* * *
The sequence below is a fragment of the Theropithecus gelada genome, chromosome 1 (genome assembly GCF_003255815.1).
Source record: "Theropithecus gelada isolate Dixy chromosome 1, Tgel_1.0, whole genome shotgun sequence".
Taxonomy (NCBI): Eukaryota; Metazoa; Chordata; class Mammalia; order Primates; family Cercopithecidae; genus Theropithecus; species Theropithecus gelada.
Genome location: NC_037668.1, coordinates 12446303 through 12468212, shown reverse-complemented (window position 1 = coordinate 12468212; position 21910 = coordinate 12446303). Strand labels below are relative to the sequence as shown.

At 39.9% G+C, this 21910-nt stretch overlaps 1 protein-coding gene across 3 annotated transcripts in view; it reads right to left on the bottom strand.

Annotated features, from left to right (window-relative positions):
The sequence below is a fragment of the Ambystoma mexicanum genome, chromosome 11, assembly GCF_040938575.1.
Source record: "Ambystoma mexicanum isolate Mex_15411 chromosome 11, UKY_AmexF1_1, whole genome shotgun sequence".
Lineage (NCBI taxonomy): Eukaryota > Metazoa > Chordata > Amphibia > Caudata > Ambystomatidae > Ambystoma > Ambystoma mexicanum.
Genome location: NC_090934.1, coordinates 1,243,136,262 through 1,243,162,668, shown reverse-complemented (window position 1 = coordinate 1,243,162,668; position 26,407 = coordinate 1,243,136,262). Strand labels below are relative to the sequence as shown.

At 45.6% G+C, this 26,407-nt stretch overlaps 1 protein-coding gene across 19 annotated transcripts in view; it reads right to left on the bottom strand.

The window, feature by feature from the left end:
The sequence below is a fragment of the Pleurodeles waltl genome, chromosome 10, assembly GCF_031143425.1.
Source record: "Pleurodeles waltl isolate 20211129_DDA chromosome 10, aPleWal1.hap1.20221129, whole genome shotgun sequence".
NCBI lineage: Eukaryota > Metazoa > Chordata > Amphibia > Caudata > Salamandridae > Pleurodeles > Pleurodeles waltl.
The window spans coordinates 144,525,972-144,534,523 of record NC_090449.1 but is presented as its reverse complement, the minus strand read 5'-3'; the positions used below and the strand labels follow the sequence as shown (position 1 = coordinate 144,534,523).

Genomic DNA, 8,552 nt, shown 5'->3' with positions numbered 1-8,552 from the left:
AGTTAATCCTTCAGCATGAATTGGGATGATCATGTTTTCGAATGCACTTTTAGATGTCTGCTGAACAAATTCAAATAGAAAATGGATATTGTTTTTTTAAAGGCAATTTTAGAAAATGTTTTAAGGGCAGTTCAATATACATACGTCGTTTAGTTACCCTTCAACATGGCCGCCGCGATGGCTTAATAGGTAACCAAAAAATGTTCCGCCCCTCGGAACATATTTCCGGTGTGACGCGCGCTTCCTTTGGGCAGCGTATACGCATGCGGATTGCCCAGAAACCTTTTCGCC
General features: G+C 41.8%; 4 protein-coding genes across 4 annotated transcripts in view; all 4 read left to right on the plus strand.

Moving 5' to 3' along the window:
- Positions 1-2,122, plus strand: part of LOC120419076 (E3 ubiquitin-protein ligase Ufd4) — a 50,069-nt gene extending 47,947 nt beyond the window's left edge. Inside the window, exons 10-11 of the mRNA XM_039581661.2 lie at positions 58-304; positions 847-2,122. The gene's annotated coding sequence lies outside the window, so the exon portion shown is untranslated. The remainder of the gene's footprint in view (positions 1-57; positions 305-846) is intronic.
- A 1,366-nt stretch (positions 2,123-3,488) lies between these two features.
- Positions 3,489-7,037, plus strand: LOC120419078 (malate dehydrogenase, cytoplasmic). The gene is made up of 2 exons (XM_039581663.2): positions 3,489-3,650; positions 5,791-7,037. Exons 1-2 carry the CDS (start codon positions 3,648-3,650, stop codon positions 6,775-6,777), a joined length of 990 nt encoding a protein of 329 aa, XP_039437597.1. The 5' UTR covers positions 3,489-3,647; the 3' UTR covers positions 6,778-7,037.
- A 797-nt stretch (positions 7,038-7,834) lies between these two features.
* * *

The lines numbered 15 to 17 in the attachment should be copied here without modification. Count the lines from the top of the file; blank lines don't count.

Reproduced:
NCBI lineage: Eukaryota > Metazoa > Chordata > Amphibia > Caudata > Salamandridae > Pleurodeles > Pleurodeles waltl.
The window spans coordinates 144,525,972-144,534,523 of record NC_090449.1 but is presented as its reverse complement, the minus strand read 5'-3'; the positions used below and the strand labels follow the sequence as shown (position 1 = coordinate 144,534,523).

Genomic DNA, 8,552 nt, shown 5'->3' with positions numbered 1-8,552 from the left: